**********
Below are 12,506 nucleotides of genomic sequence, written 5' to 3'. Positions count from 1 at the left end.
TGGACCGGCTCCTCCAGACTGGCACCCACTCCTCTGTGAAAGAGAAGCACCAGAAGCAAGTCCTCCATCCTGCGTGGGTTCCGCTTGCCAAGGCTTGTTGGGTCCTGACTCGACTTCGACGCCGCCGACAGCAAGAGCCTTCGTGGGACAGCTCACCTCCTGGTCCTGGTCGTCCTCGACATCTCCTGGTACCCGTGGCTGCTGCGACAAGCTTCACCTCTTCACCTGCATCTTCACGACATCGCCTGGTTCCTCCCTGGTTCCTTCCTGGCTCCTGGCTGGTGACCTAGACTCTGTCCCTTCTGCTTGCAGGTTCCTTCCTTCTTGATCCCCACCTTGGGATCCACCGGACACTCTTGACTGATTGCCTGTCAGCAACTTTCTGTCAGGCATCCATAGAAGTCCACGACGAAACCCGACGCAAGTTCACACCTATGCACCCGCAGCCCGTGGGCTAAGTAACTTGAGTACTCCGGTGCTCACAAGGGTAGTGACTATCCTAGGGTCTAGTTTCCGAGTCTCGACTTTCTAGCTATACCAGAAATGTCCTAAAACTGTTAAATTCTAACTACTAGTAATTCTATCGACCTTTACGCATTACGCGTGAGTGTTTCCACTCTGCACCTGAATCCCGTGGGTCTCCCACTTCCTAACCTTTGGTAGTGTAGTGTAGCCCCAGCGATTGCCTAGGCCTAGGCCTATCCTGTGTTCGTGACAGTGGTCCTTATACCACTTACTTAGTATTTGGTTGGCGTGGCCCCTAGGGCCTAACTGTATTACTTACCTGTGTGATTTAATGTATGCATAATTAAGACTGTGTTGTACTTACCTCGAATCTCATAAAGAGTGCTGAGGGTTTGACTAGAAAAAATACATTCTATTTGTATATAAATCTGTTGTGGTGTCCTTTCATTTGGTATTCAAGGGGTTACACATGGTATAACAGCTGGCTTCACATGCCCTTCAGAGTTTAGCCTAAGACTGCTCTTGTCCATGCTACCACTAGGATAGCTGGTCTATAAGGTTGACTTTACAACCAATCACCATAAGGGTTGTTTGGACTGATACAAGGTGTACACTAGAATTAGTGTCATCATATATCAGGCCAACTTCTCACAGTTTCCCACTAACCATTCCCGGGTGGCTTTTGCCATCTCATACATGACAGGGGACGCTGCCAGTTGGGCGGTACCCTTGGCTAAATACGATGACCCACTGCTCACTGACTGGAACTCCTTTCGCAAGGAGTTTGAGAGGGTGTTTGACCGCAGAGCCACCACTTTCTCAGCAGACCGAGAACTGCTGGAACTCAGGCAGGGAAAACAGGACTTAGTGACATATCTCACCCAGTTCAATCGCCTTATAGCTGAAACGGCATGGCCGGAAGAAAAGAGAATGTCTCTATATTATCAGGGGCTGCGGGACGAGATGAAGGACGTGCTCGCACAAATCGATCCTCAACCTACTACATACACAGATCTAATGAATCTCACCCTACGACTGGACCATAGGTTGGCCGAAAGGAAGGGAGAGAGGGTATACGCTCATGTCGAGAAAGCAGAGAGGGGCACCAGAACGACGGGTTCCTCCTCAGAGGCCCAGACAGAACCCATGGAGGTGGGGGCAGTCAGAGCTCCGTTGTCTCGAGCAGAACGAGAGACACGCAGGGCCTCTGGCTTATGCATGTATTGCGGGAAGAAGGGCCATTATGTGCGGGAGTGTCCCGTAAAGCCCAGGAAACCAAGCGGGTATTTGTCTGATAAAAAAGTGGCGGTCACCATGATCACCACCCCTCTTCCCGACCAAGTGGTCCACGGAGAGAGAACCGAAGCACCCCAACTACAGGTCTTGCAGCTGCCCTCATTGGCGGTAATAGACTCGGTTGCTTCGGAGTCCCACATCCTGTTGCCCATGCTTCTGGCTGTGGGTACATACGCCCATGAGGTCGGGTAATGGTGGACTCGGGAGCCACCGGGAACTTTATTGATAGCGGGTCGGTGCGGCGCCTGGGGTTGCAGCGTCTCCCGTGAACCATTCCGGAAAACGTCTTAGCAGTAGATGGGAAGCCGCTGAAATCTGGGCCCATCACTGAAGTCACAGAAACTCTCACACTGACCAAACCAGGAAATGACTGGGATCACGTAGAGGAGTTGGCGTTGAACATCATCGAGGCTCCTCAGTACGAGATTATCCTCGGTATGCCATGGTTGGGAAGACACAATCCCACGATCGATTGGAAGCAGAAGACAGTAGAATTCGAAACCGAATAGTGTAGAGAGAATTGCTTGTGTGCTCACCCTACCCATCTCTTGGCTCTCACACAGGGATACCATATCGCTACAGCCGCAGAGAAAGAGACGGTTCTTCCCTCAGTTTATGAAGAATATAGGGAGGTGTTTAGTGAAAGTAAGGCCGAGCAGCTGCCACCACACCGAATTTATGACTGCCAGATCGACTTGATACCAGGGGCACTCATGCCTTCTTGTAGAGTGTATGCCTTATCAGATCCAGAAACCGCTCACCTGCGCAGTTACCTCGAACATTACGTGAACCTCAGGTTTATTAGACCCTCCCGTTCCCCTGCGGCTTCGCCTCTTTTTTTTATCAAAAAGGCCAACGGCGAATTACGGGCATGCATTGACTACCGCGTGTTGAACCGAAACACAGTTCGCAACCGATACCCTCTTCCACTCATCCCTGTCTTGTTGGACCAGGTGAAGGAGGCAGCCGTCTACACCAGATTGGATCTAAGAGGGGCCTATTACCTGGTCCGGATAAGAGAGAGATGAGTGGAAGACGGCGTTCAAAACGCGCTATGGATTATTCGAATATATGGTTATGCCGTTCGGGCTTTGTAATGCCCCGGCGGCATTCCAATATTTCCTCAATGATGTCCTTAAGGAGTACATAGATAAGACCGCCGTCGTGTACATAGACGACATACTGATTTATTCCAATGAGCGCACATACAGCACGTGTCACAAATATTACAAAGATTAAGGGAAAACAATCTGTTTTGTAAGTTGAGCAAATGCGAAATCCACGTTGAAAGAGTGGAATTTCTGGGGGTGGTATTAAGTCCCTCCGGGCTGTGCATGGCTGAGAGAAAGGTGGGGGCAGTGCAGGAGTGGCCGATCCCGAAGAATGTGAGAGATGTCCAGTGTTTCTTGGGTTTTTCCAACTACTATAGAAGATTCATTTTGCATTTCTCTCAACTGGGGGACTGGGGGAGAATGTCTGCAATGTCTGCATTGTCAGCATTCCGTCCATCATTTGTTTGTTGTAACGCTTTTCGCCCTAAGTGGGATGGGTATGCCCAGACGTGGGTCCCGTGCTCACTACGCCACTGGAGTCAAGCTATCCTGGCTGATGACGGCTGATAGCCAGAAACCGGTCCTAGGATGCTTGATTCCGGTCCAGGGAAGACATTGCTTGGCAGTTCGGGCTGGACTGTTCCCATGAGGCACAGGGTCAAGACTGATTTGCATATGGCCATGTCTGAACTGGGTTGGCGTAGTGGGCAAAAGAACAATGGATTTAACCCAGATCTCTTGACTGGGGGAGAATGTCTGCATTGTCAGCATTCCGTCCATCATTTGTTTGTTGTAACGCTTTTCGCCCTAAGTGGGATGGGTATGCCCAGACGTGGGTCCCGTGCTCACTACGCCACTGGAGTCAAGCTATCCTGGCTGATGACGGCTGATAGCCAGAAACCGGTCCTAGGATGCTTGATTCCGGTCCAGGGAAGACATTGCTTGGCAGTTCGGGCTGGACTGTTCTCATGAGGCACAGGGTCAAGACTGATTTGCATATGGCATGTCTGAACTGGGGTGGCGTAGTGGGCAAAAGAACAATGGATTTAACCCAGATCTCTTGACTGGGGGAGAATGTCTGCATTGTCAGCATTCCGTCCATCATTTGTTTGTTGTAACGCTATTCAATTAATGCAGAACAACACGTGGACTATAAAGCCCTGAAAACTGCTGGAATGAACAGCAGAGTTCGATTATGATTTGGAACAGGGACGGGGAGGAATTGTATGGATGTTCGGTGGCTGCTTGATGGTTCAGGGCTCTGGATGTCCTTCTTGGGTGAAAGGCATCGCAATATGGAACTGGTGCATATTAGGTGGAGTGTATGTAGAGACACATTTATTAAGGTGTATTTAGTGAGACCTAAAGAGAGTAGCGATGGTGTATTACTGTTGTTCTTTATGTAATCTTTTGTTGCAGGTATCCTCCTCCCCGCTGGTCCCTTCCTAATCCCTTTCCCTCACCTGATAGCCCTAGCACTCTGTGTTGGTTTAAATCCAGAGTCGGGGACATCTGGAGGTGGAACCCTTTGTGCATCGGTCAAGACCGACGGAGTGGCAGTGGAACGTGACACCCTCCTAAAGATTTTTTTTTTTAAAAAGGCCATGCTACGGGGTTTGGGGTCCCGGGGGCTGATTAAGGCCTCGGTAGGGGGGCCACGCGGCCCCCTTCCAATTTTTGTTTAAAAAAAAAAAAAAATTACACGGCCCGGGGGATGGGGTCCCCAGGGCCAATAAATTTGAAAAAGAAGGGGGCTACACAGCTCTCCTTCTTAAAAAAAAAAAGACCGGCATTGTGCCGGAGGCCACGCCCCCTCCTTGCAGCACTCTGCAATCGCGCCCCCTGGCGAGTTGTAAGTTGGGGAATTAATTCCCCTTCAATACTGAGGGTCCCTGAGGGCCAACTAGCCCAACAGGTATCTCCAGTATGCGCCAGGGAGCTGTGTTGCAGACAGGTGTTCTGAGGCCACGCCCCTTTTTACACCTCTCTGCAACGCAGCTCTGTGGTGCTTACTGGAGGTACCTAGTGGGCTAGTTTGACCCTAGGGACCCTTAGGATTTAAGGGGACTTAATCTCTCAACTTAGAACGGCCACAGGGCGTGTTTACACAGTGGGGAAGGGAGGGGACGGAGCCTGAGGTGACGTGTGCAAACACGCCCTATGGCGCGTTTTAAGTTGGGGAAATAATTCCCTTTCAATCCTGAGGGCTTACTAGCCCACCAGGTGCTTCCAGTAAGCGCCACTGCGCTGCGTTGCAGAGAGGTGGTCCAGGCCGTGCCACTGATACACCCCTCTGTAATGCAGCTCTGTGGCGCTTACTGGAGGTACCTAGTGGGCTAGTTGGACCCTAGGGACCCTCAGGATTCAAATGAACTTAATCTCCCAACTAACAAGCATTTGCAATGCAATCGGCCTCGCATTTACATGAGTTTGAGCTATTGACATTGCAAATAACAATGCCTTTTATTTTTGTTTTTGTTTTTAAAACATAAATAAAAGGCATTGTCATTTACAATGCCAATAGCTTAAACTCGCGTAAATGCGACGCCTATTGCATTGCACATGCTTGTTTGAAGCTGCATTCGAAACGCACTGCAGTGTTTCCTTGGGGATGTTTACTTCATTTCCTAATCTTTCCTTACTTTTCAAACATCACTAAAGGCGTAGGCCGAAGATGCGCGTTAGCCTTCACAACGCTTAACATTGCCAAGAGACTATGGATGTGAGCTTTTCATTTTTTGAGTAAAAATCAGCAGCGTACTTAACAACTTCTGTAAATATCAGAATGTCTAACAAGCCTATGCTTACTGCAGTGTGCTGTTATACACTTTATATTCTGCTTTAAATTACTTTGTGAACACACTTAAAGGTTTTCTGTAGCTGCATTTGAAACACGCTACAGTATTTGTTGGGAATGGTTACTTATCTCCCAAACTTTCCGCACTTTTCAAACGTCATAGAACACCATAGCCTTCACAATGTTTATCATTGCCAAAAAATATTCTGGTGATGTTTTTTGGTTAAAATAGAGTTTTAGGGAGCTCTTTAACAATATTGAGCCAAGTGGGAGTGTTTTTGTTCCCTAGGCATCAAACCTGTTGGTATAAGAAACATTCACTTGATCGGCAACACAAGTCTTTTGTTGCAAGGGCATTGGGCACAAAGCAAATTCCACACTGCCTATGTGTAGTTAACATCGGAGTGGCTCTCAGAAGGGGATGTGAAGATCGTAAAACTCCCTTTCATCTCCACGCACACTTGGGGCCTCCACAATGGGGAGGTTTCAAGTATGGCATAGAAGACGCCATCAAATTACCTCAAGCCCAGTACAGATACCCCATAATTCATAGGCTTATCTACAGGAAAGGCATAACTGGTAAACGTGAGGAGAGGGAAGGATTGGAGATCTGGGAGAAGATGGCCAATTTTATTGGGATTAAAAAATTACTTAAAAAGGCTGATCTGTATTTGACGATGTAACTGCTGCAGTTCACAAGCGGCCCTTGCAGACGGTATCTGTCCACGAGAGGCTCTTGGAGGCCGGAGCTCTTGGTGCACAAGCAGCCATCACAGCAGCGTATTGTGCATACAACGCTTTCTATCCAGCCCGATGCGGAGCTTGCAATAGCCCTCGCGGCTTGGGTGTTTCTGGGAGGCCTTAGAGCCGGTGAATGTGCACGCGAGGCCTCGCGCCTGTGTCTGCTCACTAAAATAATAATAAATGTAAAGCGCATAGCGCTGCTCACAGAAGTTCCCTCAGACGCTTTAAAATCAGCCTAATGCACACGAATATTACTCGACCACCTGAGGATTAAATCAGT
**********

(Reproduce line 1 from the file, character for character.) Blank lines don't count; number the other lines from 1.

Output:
Below are 12,506 nucleotides of genomic sequence, written 5' to 3'. Positions count from 1 at the left end.